If one XLR input isn’t enough, you may want to consider the third-gen Scarlett 2i2 audio interface from Focusrite. The device has two XLR inputs with independent gain control knobs for each one, perfect for dynamic microphones with lower sensitivity. There’s also a headphone jack to monitor the sound. With many podcasts being hosted by two people, this audio interface makes sense. However, there is a beefier version with four inputs that’s better suited for large podcasts. The two are identical, except for the extra inputs. As a bonus, this device comes with a ton of production software, including the lite version of the popular Ableton Live.
The Wave Arm LP (low profile) is the microphone boom for those of us with cluttered desks or limited space. Instead of a large boom arm that towers on the side of your desk, the Wave Arm LP discreetly tucks away. However, the low-profile mic arm can be extended vertically and rotated, so you still have plenty of movement. One cool feature is that both arms have removable panels for cable management, making your setup look much cleaner and cable-free.
Pop filters are relatively inexpensive accessories that can improve your sound by preventing plosives. Plosives are created by saying certain consonants, such as the letters P or B, which let out concentrated puffs of air. This causes audio to pop, hence the name pop filter. Pop filters tend to vary in shape, but the round kind with the long adjustable neck is the most common. Though you can spend up to three times more on a high-end filter, This Nady SPF-1 pop filter does the job.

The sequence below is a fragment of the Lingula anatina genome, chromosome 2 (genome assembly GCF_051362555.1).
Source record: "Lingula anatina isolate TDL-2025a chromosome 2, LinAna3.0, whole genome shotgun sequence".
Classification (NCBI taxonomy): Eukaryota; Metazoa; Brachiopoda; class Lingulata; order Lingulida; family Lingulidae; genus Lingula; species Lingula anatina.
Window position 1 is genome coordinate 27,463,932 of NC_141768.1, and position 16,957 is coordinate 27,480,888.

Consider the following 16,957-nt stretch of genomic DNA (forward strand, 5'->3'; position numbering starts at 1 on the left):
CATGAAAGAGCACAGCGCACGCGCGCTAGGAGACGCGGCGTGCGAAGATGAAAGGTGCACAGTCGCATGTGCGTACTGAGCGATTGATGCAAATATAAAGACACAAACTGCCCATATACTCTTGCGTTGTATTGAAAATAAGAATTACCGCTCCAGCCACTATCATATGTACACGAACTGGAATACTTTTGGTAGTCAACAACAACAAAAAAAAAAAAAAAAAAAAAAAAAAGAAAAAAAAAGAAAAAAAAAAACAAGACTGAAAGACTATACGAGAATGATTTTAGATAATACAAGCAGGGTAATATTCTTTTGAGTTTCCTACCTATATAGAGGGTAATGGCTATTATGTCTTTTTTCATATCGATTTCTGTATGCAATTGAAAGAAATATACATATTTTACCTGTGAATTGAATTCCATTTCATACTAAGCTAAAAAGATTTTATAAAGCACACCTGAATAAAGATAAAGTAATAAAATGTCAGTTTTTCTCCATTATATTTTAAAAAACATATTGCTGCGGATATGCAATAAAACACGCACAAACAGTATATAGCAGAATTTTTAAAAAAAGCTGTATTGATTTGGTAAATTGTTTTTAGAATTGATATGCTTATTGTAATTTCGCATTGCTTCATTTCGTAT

If you’re planning on recording a remote podcast, Riverside FM is one app that can make it happen. The main feature is that you can record audio and video separately — a great feature for audio-only podcasts. Recordings are stored locally for the best quality and are then uploaded after the call is over. With up to eight people (including the host) you can host a large podcast, with each guest’s track available to download so you can mix the podcast to your liking. While there are other similar services, Riverside FM offers a straightforward experience for all involved. There are three monthly subscription plans, with the Pro plan allowing up to 15 hours of stored video/audio a month.
I’ve used Hindenburg Journalist for years, and it’s been great for my needs, but the Journalist Pro version includes many podcaster-friendly features. The only setback is the steep price. But in my opinion, it beats paying a subscription for the rest of your life. The most important feature with the Pro version is multitrack recording, which gives you the ability to edit individual tracks in post. Also, the software lets you record from other sources on separate tracks, such as a Zoom call, or anything else playing on your computer. What I like most is the auto level and magic levels features, which does real-time audio adjustments and makes my USB mic sound twice as expensive. If you have the money, this is a top choice.
I’m a huge fan of Audacity for one reason: it’s free. That’s right, the digital audio workstation (DAW) doesn’t cost a thing, and it’s plenty robust for editing a podcast. I’ve used Audacity since my college days, and I still regularly use it when working with audio. The user interface is definitely outdated, but it’s capable of polishing your sound just as well as other paid DAWs. With a large user base, there are also tons of tutorials and help online. Once you learn the ropes, you’ll find that the humble software is a bit of a heavyweight.